In the middle of our trip, after a few long bus rides from Nafplio to Patras, we headed to Delphi. The ancient sanctuary of Delphi is about three hours away from Athens, and was along our route to the airport, so we made a one-night stop to visit the archeological site and the Delphi Museum. We arrived near the end of the day, after the most breathtaking bus ride ever along the Bay and through mountains, and managed to make it a couple hours before closing.
The Delphi archeological site gets very busy by midday, with tour buses arriving from Athens, so it was great that we visited both in the late evening, and in the early morning before our bus ride back to Athens. There are hundreds of sights at Delphi, including the imposing Temple of Apollo, which still has a few columns standing.
Shop the Look:
We started at the Delphi archeological museum, which had hundreds of artifacts and pieces of buildings recovered in archeological digs. The kouroi above were very large and impressive, but the most incredible was the bronze statue of a chariot racer. I can’t imagine how many beautiful bronze sculptures were melted down into shovels, to find this one so in tact, is nearly a miracle.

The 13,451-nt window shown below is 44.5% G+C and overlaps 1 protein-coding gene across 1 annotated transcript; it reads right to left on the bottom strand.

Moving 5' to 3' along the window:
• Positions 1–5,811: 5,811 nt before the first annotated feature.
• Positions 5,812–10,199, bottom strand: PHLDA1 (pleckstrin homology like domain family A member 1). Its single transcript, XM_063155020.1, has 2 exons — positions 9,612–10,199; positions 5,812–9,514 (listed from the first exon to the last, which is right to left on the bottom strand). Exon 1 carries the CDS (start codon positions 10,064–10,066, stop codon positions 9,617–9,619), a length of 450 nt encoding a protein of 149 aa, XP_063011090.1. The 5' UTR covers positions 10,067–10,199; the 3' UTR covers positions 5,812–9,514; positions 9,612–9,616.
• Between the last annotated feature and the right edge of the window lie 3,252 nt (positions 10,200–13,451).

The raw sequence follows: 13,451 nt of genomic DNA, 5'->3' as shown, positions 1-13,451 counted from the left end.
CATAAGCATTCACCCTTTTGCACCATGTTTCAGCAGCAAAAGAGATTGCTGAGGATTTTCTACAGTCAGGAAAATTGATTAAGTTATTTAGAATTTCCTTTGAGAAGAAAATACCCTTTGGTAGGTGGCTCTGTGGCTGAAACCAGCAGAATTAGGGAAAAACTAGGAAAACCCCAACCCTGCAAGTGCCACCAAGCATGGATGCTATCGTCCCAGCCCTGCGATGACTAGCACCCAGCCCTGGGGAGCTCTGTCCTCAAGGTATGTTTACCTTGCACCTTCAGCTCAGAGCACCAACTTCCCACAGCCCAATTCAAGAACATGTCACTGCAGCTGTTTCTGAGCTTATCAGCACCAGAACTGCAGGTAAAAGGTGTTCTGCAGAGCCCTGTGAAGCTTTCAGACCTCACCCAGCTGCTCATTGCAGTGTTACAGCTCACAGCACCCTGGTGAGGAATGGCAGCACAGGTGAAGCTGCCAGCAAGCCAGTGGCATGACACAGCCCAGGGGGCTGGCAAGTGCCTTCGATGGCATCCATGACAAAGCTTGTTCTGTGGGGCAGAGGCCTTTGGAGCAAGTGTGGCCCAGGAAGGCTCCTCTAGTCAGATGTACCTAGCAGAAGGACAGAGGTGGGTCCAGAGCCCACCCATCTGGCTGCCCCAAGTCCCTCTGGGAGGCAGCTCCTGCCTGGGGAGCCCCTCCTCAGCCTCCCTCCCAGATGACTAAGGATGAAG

The Sanctuary of the Athenians was partially restored, to give a sense of the structure. I can’t imagine how this site would look like thousands of years ago, filled with monuments and pilgrims. I joked that there would be tourist shops along the way for ancient Greeks to buy monuments and offerings, and I was right. There was even a “shop” in the Roman stoa near the entrance of the site.
One of the coolest sights in this attraction were both the rock where the oracle occurred, and the omphalos, an egg-shaped rock. What’s special about this rock is that it is completely smooth, yet has no carving marks. The legend says that Zeus sent two eagles from the East, and one from the West, and when they met in the middle, they dropped this egg, marking the centre, or navel of Gaia, otherwise known as the navel of the Earth.
The theatre at Delphi is very large, and has an incredible view of the mountain range. The site was carved into the foothills of Mount Parnassus, in the valley of Phocis.
We had just enough time to climb up to the top of the sanctuary to visit the Stadium at Delphi, which was a Roman-style stadium and hosted athletic games every four years. The Pythian games were very important, second only to the Olympics.
The next day, we had some time in the morning to visit the Gymnasium (which was sadly closed), and the Athena Pronaia sanctuary. We also met some cute furry friends along the way! The sanctuary was impressive and very peaceful. Maybe it was because we were completely alone, but the fresh mountain air and stunning views made it clear why this site was so spiritual and important to the ancients.